Copyright

A United States judge ruled Tuesday that music publisher Warner/Chappell Music cannot claim it owns the copyright to the song, "Happy Birthday to You." This puts the song in the public domain so anyone can record and publish it.

The ruling comes after a class action lawsuit was filed against Warner/Chappell by multiple artists in 2013. In the case, the artists sought restitution for millions of dollars worth of fees, which they said the company unlawfully collected from them for using "Happy Birthday to You."

Judge Researched History of "Happy Birthday" Song to Decide Case

U.S. District Judge George H. King researched deep into the complicated history of "Happy Birthday to You" in order to decide the case. Apparently, the song dates back to 1893, when a melody known as "Good Morning to All" was published in a kindergarden songbook. That book was written by two Kentucky sisters named Mildred Hill and Patty Hill.

Court records indicate that, later, the Happy Birthday lyrics were applied to "Good Morning to All" and the most recognizable song in the world was born. Patty Hill claimed to have written the Happy Birthday lyrics, too.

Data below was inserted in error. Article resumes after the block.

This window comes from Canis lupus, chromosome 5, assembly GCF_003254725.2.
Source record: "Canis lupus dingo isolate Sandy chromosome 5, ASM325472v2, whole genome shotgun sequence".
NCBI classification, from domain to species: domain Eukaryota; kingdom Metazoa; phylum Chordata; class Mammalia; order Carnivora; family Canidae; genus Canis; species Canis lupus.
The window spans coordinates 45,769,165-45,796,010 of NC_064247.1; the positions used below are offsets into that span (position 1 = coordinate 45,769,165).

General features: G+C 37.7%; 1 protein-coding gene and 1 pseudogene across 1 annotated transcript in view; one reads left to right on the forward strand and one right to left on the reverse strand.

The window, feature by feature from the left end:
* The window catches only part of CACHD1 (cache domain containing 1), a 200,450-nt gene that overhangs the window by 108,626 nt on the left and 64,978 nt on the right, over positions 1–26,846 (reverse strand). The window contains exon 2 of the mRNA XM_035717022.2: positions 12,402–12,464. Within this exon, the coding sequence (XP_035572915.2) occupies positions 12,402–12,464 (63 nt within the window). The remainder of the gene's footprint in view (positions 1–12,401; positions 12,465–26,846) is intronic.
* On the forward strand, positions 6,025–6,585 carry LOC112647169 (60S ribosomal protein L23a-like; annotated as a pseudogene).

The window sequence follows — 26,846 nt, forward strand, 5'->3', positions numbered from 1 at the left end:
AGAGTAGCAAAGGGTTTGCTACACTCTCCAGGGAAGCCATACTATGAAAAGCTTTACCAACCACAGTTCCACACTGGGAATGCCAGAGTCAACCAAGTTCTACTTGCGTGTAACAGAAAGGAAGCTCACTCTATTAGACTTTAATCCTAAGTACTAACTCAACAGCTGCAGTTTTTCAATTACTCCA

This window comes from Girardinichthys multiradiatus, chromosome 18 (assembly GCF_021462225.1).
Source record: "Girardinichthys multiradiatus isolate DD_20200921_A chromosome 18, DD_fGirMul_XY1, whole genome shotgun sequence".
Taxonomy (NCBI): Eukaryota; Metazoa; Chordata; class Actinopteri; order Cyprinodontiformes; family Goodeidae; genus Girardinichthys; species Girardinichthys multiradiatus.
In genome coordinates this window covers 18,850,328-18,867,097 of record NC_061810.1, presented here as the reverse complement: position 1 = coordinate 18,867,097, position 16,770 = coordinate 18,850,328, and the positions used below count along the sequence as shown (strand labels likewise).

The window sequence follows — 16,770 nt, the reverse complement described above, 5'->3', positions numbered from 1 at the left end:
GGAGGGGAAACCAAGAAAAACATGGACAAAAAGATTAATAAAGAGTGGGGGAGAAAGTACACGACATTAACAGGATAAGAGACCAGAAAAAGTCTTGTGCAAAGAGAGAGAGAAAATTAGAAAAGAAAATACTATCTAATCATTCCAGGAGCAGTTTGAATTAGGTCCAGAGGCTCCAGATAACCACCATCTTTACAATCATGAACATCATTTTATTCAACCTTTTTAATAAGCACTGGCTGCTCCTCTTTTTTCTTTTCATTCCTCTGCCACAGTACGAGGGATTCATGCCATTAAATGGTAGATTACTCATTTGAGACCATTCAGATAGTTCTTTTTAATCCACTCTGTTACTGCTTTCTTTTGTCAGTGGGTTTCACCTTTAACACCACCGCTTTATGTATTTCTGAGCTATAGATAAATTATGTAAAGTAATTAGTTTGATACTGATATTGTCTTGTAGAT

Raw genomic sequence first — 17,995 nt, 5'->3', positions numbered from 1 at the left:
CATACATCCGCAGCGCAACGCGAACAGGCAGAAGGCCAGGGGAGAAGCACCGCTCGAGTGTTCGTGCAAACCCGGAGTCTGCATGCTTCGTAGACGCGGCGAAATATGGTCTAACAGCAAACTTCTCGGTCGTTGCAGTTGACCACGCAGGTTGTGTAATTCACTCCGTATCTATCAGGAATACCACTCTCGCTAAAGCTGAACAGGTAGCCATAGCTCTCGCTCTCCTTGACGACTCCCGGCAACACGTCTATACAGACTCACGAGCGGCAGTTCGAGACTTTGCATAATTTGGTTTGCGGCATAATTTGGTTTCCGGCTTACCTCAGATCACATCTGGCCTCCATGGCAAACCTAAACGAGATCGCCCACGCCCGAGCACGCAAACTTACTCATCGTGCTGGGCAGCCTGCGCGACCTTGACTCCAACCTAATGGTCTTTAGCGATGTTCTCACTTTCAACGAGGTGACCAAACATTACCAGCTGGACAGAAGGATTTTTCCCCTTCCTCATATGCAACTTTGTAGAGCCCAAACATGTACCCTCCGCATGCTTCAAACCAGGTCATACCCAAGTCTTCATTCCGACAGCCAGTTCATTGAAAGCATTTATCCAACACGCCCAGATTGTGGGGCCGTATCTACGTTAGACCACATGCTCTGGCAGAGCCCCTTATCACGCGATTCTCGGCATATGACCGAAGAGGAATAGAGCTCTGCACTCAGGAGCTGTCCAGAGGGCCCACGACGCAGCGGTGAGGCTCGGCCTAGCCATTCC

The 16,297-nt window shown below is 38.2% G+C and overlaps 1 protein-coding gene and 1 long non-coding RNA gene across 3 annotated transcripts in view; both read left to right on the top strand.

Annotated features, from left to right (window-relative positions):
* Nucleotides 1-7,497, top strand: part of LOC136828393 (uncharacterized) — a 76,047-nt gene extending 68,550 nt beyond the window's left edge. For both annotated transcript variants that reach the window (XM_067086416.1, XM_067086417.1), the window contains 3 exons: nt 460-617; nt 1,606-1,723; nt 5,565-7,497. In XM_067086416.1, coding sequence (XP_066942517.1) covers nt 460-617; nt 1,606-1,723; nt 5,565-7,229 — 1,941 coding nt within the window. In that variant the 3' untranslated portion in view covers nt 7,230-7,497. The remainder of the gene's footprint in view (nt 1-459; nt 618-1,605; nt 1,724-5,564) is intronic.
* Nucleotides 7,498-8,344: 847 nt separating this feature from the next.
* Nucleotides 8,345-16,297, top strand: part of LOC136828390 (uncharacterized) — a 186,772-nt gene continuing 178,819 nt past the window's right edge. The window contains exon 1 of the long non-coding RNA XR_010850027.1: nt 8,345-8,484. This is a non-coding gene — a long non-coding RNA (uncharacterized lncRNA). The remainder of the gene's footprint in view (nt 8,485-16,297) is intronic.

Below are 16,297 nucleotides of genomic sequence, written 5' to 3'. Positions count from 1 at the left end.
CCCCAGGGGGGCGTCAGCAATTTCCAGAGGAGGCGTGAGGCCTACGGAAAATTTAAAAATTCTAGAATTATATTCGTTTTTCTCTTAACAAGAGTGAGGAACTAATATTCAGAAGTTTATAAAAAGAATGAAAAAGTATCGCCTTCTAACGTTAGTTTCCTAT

The song's original publisher was the Clayton F. Summy Co., which later became known as Birch Tree. In 1988, Warner acquired Birch Tree. According to Warner, Summy had obtained the copyright to "Happy Birthday" in 1935, and Warner acquired the copyright along with its acquisition of the company.

In his 43-page opinion on the case, Judge George H. King stated that the defendants requested the court "to find that the Hill sisters eventually gave Summy Co. the rights in the lyrics to exploit and protect," but the judge said that there is nothing in the record to support the assertion. The judge ruled that the Hill sisters provided Summy Co. with the rights to piano arrangements and the melody only, and not to the lyrics.

"The Charade Is Finally Over"

An attorney representing the plaintiffs in the case issued a statement following the ruling saying, "'Happy Birthday' is finally free after 80 years... Finally, the charade is over. It's unbelievable."

Interestingly, before this ruling, Warner might have been able to enforce its rights against people singing Happy Birthday in their private gatherings and homes. Although it never tried to extract royalty fees from birthday parties, Warner did garner approximately $2 million per year in copyright royalties from the song being used in movies and for commercial purposes.